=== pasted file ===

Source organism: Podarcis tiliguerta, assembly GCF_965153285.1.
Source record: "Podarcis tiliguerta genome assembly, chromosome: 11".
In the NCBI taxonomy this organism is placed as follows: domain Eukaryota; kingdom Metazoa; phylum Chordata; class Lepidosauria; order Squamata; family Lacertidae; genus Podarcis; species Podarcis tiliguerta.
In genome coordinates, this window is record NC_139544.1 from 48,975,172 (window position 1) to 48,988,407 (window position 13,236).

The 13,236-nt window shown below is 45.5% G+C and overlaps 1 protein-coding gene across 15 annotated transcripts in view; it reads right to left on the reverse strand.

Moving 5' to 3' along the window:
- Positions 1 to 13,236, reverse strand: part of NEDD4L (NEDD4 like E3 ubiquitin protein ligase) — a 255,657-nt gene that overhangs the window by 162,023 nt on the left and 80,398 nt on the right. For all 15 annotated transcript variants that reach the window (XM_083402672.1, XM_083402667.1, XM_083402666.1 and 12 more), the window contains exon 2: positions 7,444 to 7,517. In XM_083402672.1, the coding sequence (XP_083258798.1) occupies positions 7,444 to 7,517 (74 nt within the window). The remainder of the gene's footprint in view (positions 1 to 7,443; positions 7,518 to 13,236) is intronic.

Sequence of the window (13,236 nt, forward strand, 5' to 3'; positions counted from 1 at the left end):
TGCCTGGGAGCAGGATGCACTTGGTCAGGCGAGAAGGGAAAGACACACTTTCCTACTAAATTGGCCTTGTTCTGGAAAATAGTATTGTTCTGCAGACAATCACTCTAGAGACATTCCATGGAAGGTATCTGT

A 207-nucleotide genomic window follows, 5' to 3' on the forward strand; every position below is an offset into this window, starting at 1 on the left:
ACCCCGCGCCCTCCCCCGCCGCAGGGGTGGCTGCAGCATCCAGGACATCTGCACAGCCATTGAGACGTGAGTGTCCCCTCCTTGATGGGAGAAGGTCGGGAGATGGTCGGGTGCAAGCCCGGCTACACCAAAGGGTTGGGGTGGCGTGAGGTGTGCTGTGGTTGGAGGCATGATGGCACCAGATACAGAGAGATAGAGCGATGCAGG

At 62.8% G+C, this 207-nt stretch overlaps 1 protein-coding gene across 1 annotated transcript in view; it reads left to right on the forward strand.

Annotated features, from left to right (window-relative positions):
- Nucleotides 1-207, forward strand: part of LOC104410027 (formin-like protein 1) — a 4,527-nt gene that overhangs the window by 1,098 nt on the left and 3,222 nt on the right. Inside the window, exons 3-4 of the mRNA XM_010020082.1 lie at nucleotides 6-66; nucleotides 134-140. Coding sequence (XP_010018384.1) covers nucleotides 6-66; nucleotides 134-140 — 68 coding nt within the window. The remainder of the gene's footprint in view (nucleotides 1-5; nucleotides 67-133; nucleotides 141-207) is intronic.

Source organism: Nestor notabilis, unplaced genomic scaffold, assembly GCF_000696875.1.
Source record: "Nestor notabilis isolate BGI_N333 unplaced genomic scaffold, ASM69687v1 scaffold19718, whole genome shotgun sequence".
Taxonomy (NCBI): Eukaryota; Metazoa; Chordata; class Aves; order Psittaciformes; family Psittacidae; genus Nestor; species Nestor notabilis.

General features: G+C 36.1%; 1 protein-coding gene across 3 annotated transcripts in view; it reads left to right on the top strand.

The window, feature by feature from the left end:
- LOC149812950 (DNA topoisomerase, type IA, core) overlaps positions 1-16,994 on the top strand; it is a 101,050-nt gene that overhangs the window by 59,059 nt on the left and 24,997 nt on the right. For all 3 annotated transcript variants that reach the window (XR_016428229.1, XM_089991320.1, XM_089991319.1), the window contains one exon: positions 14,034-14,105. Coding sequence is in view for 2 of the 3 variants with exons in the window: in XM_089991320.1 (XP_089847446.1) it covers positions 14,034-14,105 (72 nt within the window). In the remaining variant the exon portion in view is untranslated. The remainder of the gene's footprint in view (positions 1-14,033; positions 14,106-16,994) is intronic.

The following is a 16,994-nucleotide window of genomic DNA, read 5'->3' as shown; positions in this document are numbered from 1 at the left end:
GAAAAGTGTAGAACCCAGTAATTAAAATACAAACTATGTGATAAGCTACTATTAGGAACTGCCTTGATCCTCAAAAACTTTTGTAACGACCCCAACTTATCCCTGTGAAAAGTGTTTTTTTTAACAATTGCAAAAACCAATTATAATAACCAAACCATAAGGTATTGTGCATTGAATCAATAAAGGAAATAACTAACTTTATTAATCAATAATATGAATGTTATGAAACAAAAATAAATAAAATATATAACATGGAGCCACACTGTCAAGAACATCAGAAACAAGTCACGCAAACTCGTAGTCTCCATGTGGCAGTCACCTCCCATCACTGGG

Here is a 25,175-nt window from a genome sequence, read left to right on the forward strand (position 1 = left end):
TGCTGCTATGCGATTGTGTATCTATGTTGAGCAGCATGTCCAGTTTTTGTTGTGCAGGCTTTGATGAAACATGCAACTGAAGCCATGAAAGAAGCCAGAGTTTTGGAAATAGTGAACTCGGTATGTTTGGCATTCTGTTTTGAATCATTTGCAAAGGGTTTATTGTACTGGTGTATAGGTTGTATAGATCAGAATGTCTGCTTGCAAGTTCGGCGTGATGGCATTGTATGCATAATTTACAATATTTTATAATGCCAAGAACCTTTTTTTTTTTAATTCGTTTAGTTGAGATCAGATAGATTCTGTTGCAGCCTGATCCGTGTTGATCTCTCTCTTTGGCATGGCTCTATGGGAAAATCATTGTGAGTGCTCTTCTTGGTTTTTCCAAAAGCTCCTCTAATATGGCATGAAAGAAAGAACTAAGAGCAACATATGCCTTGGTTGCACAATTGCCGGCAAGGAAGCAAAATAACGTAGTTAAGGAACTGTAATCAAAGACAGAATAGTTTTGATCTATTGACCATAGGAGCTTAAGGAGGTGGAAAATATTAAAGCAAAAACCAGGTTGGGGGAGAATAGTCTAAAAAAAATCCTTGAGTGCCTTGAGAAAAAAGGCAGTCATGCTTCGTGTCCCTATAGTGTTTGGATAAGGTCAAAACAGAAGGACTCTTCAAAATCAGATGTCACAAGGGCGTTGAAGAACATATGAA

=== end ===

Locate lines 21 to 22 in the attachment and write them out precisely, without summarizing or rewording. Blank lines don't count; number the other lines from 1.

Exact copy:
The following is a 16,994-nucleotide window of genomic DNA, read 5'->3' as shown; positions in this document are numbered from 1 at the left end:
GAAAAGTGTAGAACCCAGTAATTAAAATACAAACTATGTGATAAGCTACTATTAGGAACTGCCTTGATCCTCAAAAACTTTTGTAACGACCCCAACTTATCCCTGTGAAAAGTGTTTTTTTTAACAATTGCAAAAACCAATTATAATAACCAAACCATAAGGTATTGTGCATTGAATCAATAAAGGAAATAACTAACTTTATTAATCAATAATATGAATGTTATGAAACAAAAATAAATAAAATATATAACATGGAGCCACACTGTCAAGAACATCAGAAACAAGTCACGCAAACTCGTAGTCTCCATGTGGCAGTCACCTCCCATCACTGGG